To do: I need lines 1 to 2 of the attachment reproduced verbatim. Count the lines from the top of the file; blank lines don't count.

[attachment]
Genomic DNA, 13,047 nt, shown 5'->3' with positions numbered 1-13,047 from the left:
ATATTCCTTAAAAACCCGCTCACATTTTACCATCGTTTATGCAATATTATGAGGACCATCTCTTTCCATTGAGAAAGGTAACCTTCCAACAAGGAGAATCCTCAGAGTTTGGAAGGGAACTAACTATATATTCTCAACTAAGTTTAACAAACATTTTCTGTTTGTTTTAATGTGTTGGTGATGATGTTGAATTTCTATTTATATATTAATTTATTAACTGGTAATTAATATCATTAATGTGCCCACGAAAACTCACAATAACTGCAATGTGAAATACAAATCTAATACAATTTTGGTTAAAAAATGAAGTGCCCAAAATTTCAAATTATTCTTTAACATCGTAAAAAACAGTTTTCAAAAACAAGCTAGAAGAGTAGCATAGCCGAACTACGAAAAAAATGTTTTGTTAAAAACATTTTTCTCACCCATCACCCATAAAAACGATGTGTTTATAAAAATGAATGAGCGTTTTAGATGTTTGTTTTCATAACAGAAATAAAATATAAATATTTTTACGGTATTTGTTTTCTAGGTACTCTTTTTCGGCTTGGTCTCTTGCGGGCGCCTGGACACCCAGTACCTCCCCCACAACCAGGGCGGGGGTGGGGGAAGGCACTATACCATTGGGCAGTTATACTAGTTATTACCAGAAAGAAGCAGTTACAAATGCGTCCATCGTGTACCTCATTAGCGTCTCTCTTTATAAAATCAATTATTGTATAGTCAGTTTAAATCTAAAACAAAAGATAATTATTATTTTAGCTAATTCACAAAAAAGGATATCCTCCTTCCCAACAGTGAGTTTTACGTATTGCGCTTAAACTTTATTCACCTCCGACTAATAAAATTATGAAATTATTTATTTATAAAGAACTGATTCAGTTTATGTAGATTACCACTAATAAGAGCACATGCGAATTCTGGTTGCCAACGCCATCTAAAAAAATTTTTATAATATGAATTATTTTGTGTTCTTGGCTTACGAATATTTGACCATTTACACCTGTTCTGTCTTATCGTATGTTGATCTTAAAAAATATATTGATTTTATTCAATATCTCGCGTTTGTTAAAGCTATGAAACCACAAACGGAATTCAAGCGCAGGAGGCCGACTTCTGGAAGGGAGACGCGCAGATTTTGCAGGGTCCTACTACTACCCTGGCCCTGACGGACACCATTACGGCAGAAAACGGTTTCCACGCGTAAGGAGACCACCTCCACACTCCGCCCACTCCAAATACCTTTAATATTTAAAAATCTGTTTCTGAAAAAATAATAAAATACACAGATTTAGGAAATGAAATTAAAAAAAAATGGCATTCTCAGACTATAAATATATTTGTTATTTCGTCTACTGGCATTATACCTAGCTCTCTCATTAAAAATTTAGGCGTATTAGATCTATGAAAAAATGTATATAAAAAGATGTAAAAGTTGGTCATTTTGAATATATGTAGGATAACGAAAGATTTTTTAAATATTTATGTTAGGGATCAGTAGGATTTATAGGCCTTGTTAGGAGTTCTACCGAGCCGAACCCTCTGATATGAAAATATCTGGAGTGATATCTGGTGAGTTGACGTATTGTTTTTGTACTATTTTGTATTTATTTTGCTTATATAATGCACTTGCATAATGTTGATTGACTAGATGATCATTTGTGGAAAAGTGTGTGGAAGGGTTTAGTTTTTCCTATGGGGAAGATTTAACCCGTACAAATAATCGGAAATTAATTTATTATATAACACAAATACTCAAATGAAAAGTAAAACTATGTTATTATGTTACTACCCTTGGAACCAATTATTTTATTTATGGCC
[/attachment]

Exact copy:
Genomic DNA, 13,047 nt, shown 5'->3' with positions numbered 1-13,047 from the left:
ATATTCCTTAAAAACCCGCTCACATTTTACCATCGTTTATGCAATATTATGAGGACCATCTCTTTCCATTGAGAAAGGTAACCTTCCAACAAGGAGAATCCTCAGAGTTTGGAAGGGAACTAACTATATATTCTCAACTAAGTTTAACAAACATTTTCTGTTTGTTTTAATGTGTTGGTGATGATGTTGAATTTCTATTTATATATTAATTTATTAACTGGTAATTAATATCATTAATGTGCCCACGAAAACTCACAATAACTGCAATGTGAAATACAAATCTAATACAATTTTGGTTAAAAAATGAAGTGCCCAAAATTTCAAATTATTCTTTAACATCGTAAAAAACAGTTTTCAAAAACAAGCTAGAAGAGTAGCATAGCCGAACTACGAAAAAAATGTTTTGTTAAAAACATTTTTCTCACCCATCACCCATAAAAACGATGTGTTTATAAAAATGAATGAGCGTTTTAGATGTTTGTTTTCATAACAGAAATAAAATATAAATATTTTTACGGTATTTGTTTTCTAGGTACTCTTTTTCGGCTTGGTCTCTTGCGGGCGCCTGGACACCCAGTACCTCCCCCACAACCAGGGCGGGGGTGGGGGAAGGCACTATACCATTGGGCAGTTATACTAGTTATTACCAGAAAGAAGCAGTTACAAATGCGTCCATCGTGTACCTCATTAGCGTCTCTCTTTATAAAATCAATTATTGTATAGTCAGTTTAAATCTAAAACAAAAGATAATTATTATTTTAGCTAATTCACAAAAAAGGATATCCTCCTTCCCAACAGTGAGTTTTACGTATTGCGCTTAAACTTTATTCACCTCCGACTAATAAAATTATGAAATTATTTATTTATAAAGAACTGATTCAGTTTATGTAGATTACCACTAATAAGAGCACATGCGAATTCTGGTTGCCAACGCCATCTAAAAAAATTTTTATAATATGAATTATTTTGTGTTCTTGGCTTACGAATATTTGACCATTTACACCTGTTCTGTCTTATCGTATGTTGATCTTAAAAAATATATTGATTTTATTCAATATCTCGCGTTTGTTAAAGCTATGAAACCACAAACGGAATTCAAGCGCAGGAGGCCGACTTCTGGAAGGGAGACGCGCAGATTTTGCAGGGTCCTACTACTACCCTGGCCCTGACGGACACCATTACGGCAGAAAACGGTTTCCACGCGTAAGGAGACCACCTCCACACTCCGCCCACTCCAAATACCTTTAATATTTAAAAATCTGTTTCTGAAAAAATAATAAAATACACAGATTTAGGAAATGAAATTAAAAAAAAATGGCATTCTCAGACTATAAATATATTTGTTATTTCGTCTACTGGCATTATACCTAGCTCTCTCATTAAAAATTTAGGCGTATTAGATCTATGAAAAAATGTATATAAAAAGATGTAAAAGTTGGTCATTTTGAATATATGTAGGATAACGAAAGATTTTTTAAATATTTATGTTAGGGATCAGTAGGATTTATAGGCCTTGTTAGGAGTTCTACCGAGCCGAACCCTCTGATATGAAAATATCTGGAGTGATATCTGGTGAGTTGACGTATTGTTTTTGTACTATTTTGTATTTATTTTGCTTATATAATGCACTTGCATAATGTTGATTGACTAGATGATCATTTGTGGAAAAGTGTGTGGAAGGGTTTAGTTTTTCCTATGGGGAAGATTTAACCCGTACAAATAATCGGAAATTAATTTATTATATAACACAAATACTCAAATGAAAAGTAAAACTATGTTATTATGTTACTACCCTTGGAACCAATTATTTTATTTATGGCC